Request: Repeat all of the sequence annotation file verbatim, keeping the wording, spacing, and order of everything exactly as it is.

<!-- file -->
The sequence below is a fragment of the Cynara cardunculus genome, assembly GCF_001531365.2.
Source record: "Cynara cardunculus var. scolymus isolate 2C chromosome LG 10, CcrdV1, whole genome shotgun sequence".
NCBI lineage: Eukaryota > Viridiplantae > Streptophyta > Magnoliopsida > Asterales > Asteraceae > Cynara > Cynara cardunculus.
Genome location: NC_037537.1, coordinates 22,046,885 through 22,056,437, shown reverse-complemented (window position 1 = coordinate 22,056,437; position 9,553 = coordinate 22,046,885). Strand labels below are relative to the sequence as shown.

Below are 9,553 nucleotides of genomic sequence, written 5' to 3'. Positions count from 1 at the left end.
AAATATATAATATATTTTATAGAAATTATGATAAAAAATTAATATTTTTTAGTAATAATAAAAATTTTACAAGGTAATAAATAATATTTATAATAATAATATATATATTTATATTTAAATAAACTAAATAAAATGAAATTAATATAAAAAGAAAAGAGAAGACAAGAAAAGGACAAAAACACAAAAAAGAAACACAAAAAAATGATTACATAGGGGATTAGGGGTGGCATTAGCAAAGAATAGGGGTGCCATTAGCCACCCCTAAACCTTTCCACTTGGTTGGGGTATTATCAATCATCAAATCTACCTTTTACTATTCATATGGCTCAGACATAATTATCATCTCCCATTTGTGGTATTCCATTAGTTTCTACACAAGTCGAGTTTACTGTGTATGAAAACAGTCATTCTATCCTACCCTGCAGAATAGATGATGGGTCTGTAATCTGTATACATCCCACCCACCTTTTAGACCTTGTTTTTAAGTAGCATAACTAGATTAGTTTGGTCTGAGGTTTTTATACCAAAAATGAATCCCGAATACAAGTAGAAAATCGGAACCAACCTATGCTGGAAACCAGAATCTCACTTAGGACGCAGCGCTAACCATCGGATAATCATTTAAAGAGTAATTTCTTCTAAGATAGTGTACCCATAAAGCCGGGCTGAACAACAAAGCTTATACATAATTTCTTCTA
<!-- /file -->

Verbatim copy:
The sequence below is a fragment of the Cynara cardunculus genome, assembly GCF_001531365.2.
Source record: "Cynara cardunculus var. scolymus isolate 2C chromosome LG 10, CcrdV1, whole genome shotgun sequence".
NCBI lineage: Eukaryota > Viridiplantae > Streptophyta > Magnoliopsida > Asterales > Asteraceae > Cynara > Cynara cardunculus.
Genome location: NC_037537.1, coordinates 22,046,885 through 22,056,437, shown reverse-complemented (window position 1 = coordinate 22,056,437; position 9,553 = coordinate 22,046,885). Strand labels below are relative to the sequence as shown.

Below are 9,553 nucleotides of genomic sequence, written 5' to 3'. Positions count from 1 at the left end.
AAATATATAATATATTTTATAGAAATTATGATAAAAAATTAATATTTTTTAGTAATAATAAAAATTTTACAAGGTAATAAATAATATTTATAATAATAATATATATATTTATATTTAAATAAACTAAATAAAATGAAATTAATATAAAAAGAAAAGAGAAGACAAGAAAAGGACAAAAACACAAAAAAGAAACACAAAAAAATGATTACATAGGGGATTAGGGGTGGCATTAGCAAAGAATAGGGGTGCCATTAGCCACCCCTAAACCTTTCCACTTGGTTGGGGTATTATCAATCATCAAATCTACCTTTTACTATTCATATGGCTCAGACATAATTATCATCTCCCATTTGTGGTATTCCATTAGTTTCTACACAAGTCGAGTTTACTGTGTATGAAAACAGTCATTCTATCCTACCCTGCAGAATAGATGATGGGTCTGTAATCTGTATACATCCCACCCACCTTTTAGACCTTGTTTTTAAGTAGCATAACTAGATTAGTTTGGTCTGAGGTTTTTATACCAAAAATGAATCCCGAATACAAGTAGAAAATCGGAACCAACCTATGCTGGAAACCAGAATCTCACTTAGGACGCAGCGCTAACCATCGGATAATCATTTAAAGAGTAATTTCTTCTAAGATAGTGTACCCATAAAGCCGGGCTGAACAACAAAGCTTATACATAATTTCTTCTA